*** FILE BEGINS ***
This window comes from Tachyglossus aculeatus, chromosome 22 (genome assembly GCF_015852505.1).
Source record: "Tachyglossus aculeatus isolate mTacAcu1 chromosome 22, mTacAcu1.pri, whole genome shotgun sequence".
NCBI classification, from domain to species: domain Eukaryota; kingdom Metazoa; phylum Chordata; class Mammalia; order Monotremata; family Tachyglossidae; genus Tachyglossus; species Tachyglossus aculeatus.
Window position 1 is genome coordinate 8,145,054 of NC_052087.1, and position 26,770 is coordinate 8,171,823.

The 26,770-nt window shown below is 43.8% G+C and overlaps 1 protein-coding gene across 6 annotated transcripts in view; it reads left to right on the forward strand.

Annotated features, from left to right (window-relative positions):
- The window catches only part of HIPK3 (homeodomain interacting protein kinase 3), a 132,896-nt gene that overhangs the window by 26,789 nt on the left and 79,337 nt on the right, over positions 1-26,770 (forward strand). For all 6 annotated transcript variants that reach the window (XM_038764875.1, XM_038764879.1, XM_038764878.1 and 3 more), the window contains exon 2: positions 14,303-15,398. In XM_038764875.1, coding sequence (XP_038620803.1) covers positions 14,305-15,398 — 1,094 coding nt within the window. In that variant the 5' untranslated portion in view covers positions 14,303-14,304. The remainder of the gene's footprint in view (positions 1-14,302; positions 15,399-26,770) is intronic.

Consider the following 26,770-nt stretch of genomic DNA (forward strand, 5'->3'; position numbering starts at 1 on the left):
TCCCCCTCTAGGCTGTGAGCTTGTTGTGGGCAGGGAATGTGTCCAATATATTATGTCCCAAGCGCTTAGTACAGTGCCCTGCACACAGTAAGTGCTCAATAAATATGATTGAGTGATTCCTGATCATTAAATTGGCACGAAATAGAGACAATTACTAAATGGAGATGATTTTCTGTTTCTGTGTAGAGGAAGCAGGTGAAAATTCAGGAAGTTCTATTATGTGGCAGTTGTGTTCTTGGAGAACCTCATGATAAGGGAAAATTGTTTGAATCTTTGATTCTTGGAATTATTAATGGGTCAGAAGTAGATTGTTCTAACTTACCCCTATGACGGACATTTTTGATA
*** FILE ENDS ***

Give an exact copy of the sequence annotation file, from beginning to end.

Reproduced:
This window comes from Tachyglossus aculeatus, chromosome 22 (genome assembly GCF_015852505.1).
Source record: "Tachyglossus aculeatus isolate mTacAcu1 chromosome 22, mTacAcu1.pri, whole genome shotgun sequence".
NCBI classification, from domain to species: domain Eukaryota; kingdom Metazoa; phylum Chordata; class Mammalia; order Monotremata; family Tachyglossidae; genus Tachyglossus; species Tachyglossus aculeatus.
Window position 1 is genome coordinate 8,145,054 of NC_052087.1, and position 26,770 is coordinate 8,171,823.

The 26,770-nt window shown below is 43.8% G+C and overlaps 1 protein-coding gene across 6 annotated transcripts in view; it reads left to right on the forward strand.

Annotated features, from left to right (window-relative positions):
- The window catches only part of HIPK3 (homeodomain interacting protein kinase 3), a 132,896-nt gene that overhangs the window by 26,789 nt on the left and 79,337 nt on the right, over positions 1-26,770 (forward strand). For all 6 annotated transcript variants that reach the window (XM_038764875.1, XM_038764879.1, XM_038764878.1 and 3 more), the window contains exon 2: positions 14,303-15,398. In XM_038764875.1, coding sequence (XP_038620803.1) covers positions 14,305-15,398 — 1,094 coding nt within the window. In that variant the 5' untranslated portion in view covers positions 14,303-14,304. The remainder of the gene's footprint in view (positions 1-14,302; positions 15,399-26,770) is intronic.

Consider the following 26,770-nt stretch of genomic DNA (forward strand, 5'->3'; position numbering starts at 1 on the left):
TCCCCCTCTAGGCTGTGAGCTTGTTGTGGGCAGGGAATGTGTCCAATATATTATGTCCCAAGCGCTTAGTACAGTGCCCTGCACACAGTAAGTGCTCAATAAATATGATTGAGTGATTCCTGATCATTAAATTGGCACGAAATAGAGACAATTACTAAATGGAGATGATTTTCTGTTTCTGTGTAGAGGAAGCAGGTGAAAATTCAGGAAGTTCTATTATGTGGCAGTTGTGTTCTTGGAGAACCTCATGATAAGGGAAAATTGTTTGAATCTTTGATTCTTGGAATTATTAATGGGTCAGAAGTAGATTGTTCTAACTTACCCCTATGACGGACATTTTTGATA